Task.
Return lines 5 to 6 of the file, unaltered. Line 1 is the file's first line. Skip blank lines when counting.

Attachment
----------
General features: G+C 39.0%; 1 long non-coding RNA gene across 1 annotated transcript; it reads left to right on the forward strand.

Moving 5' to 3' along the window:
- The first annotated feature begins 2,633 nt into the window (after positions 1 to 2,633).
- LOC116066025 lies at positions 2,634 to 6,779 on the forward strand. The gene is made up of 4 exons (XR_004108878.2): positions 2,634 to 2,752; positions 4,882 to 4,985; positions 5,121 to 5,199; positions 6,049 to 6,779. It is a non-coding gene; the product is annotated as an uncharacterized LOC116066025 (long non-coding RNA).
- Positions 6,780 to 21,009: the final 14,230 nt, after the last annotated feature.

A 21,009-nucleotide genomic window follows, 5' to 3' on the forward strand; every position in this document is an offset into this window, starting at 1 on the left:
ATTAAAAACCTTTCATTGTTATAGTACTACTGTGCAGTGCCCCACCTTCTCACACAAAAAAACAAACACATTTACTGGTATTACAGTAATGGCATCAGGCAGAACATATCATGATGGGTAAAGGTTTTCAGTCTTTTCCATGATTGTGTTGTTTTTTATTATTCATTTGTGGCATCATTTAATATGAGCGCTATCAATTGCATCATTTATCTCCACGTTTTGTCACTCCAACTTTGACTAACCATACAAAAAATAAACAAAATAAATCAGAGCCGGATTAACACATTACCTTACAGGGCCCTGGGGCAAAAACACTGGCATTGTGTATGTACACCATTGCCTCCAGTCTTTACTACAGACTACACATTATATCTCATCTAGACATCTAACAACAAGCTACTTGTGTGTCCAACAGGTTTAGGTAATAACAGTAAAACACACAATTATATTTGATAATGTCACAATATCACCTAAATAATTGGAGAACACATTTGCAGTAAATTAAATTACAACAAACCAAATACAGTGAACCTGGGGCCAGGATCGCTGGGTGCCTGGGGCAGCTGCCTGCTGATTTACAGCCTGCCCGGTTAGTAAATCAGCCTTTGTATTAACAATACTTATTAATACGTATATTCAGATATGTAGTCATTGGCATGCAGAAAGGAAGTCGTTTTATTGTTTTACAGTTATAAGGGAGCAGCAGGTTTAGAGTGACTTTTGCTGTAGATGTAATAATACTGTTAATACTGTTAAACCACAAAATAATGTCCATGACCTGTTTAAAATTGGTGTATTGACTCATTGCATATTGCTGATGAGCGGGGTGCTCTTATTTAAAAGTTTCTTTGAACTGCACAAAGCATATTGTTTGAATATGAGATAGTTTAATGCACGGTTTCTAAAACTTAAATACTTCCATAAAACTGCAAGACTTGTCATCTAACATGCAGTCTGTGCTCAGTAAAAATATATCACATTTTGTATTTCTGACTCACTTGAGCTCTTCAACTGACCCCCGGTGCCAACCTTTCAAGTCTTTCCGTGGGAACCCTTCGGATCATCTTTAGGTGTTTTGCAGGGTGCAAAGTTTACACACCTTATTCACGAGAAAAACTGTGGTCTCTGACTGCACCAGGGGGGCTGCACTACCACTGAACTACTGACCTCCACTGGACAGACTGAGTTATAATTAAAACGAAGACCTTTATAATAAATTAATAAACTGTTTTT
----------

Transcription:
- Positions 6,780 to 21,009: the final 14,230 nt, after the last annotated feature.

A 21,009-nucleotide genomic window follows, 5' to 3' on the forward strand; every position in this document is an offset into this window, starting at 1 on the left: